‘Anti-Corruption Act’ would target dark money spending in Ohio
Should nonprofit organizations that spend money on Ohio elections be forced to publicly disclose who funds them?
Some lawmakers say yes and are trying once again to change the state’s campaign finance law in an effort to make political spending more transparent.
State Reps. Allison Russo, D-Upper Arlington, and Bride Rose Sweeney, D-Cleveland, have reintroduced a bill nicknamed the “Ohio Anti-Corruption Act.” Two-dozen Democrats in the Ohio House of Representatives have co-sponsored the bill.
State law requires political candidates to publicly report donations to their campaigns. Organizations such as political action committees (PACs) are also required to report who funds them and what causes the PAC spends money on.
The House Bill 6 scandal, which led to the July 2020 arrests of House Speaker Larry Householder and several other Republican operatives, helped draw attention to a noteworthy exception in Ohio’s campaign finance laws.
Nonprofit 501(c)(4) organizations, known as “social welfare groups,” are not required to report their donors.
This was a key component to the House Bill 6 scheme, prosecutors have alleged, with corporate money being funneled through a 501(c)(4) group secretly controlled by Householder. This money then supported the 2019 passage of a $1.3 billion nuclear bailout bill and was also used to defeat a ballot initiative to overturn the bill.
In the 10 months since the scandal broke, lawmakers of both parties have pushed for campaign finance reform in order to prevent “dark money groups” from adversely influencing Ohio’s political process.
Central to these varying proposals is a component to require the nonprofits to disclose their donors just like other political entities.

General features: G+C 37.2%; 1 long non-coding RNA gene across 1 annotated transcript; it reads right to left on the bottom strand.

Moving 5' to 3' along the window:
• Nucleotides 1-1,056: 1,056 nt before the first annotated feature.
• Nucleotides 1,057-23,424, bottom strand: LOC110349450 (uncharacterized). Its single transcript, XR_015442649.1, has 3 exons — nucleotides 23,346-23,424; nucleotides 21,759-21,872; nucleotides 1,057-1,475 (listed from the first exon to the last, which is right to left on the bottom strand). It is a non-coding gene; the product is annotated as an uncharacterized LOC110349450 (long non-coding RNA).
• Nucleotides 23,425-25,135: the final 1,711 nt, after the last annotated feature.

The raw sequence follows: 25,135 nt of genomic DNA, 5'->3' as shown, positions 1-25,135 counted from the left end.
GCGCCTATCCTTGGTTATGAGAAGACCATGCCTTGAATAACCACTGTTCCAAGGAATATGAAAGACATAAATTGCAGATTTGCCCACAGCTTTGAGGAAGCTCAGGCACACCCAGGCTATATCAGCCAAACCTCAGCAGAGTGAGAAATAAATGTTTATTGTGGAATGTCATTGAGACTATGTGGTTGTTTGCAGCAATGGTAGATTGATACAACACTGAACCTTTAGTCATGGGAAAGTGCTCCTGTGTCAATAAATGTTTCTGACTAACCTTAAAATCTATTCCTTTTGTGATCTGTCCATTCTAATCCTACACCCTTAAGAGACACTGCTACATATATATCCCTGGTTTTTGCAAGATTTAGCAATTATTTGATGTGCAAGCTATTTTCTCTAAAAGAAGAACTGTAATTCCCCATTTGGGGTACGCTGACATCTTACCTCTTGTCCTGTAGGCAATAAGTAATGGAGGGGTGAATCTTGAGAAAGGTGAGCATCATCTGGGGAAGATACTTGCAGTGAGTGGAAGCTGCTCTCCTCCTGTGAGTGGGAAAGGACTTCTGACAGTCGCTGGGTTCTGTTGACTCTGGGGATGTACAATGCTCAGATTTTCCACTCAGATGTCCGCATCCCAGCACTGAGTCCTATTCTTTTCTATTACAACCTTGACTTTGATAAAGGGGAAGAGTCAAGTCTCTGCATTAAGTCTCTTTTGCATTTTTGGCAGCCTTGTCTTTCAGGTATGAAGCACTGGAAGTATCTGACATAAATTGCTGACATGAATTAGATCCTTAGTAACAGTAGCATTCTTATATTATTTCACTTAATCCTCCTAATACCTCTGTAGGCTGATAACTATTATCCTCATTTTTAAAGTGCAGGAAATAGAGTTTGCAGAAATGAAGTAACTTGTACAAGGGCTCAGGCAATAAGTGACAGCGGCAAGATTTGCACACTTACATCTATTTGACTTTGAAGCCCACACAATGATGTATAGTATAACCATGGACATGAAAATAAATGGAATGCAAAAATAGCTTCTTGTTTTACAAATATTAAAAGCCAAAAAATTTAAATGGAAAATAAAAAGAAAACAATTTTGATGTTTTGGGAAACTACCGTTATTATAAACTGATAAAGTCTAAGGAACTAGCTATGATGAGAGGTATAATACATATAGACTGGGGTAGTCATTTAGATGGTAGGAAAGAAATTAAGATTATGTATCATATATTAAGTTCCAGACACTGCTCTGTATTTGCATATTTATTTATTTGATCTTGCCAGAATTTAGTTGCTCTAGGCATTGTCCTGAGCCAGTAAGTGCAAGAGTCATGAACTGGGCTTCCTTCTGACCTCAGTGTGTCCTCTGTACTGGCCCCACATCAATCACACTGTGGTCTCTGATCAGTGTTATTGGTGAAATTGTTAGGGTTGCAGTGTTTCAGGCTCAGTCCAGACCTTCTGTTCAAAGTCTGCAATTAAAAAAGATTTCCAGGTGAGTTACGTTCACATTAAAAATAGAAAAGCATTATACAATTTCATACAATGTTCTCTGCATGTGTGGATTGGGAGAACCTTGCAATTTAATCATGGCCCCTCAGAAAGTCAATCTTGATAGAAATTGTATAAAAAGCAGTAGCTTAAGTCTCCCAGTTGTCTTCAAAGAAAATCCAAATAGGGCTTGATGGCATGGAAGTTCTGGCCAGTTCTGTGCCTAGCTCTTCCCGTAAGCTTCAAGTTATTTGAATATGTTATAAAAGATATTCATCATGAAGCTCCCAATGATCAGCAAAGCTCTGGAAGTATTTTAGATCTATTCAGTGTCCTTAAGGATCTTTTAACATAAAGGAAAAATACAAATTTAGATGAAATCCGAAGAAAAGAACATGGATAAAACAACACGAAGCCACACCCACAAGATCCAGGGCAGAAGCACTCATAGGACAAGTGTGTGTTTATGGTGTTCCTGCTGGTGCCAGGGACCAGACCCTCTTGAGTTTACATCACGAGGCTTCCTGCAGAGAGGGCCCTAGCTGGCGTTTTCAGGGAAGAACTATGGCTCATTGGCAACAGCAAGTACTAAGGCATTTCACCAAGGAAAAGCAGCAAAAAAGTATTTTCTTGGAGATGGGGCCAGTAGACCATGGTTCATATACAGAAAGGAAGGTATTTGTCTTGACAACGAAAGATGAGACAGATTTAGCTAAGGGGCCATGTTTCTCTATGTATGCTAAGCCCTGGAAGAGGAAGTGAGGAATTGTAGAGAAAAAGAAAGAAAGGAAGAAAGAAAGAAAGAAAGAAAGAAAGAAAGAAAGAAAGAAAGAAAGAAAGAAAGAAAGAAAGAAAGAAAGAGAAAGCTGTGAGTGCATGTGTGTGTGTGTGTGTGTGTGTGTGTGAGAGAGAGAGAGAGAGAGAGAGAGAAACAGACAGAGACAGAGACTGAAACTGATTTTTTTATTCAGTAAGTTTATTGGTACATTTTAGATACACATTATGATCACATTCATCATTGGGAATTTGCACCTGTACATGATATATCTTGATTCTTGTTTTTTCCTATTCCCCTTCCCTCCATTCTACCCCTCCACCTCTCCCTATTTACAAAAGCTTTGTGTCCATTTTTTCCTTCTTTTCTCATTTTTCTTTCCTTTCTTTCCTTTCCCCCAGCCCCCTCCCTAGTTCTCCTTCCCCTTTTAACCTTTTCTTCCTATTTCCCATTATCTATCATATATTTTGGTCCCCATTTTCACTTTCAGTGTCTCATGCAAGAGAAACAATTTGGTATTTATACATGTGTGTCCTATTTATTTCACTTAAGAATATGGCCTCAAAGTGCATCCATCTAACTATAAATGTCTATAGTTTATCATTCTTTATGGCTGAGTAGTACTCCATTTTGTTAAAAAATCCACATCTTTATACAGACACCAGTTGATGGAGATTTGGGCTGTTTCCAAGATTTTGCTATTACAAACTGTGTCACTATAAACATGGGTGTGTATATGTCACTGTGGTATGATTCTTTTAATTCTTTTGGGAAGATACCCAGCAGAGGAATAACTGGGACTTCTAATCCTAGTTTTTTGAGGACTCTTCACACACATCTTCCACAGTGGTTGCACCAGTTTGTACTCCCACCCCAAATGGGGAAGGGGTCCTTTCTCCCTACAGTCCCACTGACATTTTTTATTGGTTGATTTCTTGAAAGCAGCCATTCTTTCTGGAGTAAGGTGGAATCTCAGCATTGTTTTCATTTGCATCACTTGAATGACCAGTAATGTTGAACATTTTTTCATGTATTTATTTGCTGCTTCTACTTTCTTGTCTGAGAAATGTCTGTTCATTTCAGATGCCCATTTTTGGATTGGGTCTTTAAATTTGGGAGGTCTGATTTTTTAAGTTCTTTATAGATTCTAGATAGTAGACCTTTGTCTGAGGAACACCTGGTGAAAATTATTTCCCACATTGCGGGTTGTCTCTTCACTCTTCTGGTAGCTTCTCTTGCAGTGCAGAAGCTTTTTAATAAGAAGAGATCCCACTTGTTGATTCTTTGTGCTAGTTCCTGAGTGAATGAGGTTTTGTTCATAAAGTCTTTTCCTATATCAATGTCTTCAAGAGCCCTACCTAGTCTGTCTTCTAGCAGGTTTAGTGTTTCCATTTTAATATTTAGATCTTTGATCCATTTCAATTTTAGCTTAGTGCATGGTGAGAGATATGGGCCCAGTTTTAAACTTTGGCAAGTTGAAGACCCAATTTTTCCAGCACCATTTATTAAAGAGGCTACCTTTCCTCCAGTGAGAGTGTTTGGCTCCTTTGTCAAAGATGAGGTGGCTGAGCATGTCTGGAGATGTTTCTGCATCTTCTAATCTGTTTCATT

Russo and Sweeney first proposed the Anti-Corruption Act days after Householder’s arrest. It did not receive a hearing before the term concluded at the end of 2020.
They are now trying again. House Bill 306 also has a provision dealing with foreign spending on elections. Foreign corporations are already prohibited from making campaign donations, but HB 306 would go further in prohibiting spending from American-based corporations that have some foreign ownership.
Householder, a Glenford Republican, awaits trial on corruption charges. As the Ohio Capital Journal has reported, two Householder associates have already pleaded guilty — as did Generation Now, the dark money group at the center of the HB 6 scheme.
Householder has maintained his innocence. He remains in office representing the House’s 72nd District, though he holds no committee assignments this term and has yet to introduce any piece of legislation thus far in 2021. He has rejected widespread calls to resign from fellow Republican lawmakers and officials from his rural district representing Perry, Licking and Coshocton counties.
The House Majority Caucus has declined to take a vote to expel the former speaker from the chamber.
House Republicans introduced their own bill earlier this term dealing with dark money spending. House Bill 13, sponsored by Reps. Diane Grendell of Chesterland and Mark Fraizer of Newark, would only require nonprofits publicly disclose donations given to them for the purpose of influencing elections. Donations given for apolitical, social welfare purposes could be kept private.
HB 13 has received two hearings so far and has received initial support from the good government group Common Cause Ohio as well as a political action committee known as Wolf-PAC that fights for improvements to campaign finance law.
This story was republished from the Ohio Capital Journal under a Creative Commons license.
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